Earnings per share (EPS) rose to 84 cents in the quarter ended December 31, excluding a US$900mln hit resulting from recent changes to US tax law.
It compared to 74 cents in the year-ago period and analysts’ expectations of 77 cents.
Including a one-off charge of US$1.0bn for the tax changes, EPS was 29 cents.
Revenue rose to US$9.5bn from US$9.0bn a year ago, ahead of estimates of US$9.2bn.
Wealth management revenues rose to a record US$4.4bn from US$4.0bn a year ago while investment banking increased to US$1.4bnb from US$1.3bn.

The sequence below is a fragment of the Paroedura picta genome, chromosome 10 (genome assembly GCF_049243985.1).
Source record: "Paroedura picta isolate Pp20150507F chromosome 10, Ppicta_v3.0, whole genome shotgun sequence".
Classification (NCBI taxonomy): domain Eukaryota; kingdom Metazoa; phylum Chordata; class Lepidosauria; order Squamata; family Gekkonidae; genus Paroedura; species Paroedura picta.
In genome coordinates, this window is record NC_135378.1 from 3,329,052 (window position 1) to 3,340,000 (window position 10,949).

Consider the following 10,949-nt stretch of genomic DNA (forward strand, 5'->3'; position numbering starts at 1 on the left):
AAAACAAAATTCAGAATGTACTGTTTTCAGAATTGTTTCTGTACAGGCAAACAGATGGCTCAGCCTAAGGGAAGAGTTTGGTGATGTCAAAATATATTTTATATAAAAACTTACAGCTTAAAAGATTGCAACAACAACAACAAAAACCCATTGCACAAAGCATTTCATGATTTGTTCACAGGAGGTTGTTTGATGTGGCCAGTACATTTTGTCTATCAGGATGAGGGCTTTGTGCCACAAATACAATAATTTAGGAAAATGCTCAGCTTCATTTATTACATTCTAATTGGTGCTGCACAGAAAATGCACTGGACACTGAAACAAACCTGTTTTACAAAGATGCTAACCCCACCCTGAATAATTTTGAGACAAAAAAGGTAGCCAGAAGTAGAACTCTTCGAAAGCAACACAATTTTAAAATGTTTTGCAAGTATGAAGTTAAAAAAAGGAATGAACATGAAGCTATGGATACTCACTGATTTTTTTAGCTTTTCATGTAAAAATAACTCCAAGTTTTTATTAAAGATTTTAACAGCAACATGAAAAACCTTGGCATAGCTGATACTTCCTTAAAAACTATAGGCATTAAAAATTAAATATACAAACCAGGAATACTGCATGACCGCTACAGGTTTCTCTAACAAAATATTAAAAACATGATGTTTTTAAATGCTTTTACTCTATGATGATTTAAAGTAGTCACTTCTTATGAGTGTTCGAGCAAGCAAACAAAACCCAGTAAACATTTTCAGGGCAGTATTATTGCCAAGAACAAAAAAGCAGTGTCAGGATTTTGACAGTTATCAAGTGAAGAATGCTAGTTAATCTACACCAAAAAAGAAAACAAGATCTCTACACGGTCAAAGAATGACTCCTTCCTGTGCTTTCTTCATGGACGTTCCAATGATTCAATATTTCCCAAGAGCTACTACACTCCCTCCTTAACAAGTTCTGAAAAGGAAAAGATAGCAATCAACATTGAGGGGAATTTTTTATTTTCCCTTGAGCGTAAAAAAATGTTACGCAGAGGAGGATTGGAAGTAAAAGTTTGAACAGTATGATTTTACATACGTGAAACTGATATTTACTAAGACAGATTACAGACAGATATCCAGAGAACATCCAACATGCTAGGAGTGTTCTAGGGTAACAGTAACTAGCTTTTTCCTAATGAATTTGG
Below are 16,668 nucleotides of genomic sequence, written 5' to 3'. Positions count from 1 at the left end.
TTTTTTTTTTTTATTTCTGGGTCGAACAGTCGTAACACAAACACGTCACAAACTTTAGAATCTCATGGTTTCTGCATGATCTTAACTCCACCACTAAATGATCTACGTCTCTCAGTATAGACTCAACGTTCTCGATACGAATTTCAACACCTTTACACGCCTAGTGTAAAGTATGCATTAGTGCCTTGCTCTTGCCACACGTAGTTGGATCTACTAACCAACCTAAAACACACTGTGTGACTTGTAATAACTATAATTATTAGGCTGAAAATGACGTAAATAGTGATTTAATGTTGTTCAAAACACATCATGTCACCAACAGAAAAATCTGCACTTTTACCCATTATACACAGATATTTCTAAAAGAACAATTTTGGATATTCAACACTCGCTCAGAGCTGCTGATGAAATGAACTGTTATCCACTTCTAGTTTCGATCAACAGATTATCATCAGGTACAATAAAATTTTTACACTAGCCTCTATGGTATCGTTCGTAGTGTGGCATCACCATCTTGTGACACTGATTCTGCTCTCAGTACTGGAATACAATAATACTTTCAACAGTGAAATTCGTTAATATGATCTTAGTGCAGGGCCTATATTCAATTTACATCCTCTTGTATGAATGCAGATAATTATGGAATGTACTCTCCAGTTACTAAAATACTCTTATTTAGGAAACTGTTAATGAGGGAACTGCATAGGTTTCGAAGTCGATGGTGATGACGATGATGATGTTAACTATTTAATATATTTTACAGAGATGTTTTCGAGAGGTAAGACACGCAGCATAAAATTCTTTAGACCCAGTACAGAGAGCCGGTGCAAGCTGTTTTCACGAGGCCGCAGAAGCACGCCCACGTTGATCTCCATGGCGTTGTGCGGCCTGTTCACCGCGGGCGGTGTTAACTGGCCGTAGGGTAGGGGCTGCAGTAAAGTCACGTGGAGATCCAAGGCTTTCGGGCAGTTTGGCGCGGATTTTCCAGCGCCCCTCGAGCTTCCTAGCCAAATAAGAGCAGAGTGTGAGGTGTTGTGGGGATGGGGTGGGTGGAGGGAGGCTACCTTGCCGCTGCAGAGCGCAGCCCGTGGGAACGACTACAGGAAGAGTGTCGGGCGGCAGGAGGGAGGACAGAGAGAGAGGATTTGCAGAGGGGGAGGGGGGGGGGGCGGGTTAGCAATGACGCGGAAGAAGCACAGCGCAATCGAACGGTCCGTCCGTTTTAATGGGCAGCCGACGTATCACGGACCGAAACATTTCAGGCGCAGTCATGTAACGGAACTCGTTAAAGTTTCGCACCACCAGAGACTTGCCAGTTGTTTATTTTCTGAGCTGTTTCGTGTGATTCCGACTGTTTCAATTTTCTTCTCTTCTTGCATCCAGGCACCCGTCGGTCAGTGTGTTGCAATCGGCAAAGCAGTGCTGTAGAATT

Looking ahead, the company expects to benefit from Donald Trump’s tax reform, which includes cutting the corporate tax rate to 21% from 35%.
“We enter 2018 with strong momentum aided by rising interest rates, tax reform and an evolving regulatory framework,” said chief executive James Gorman.
Shares climbed 0.62% to US$55.69 each.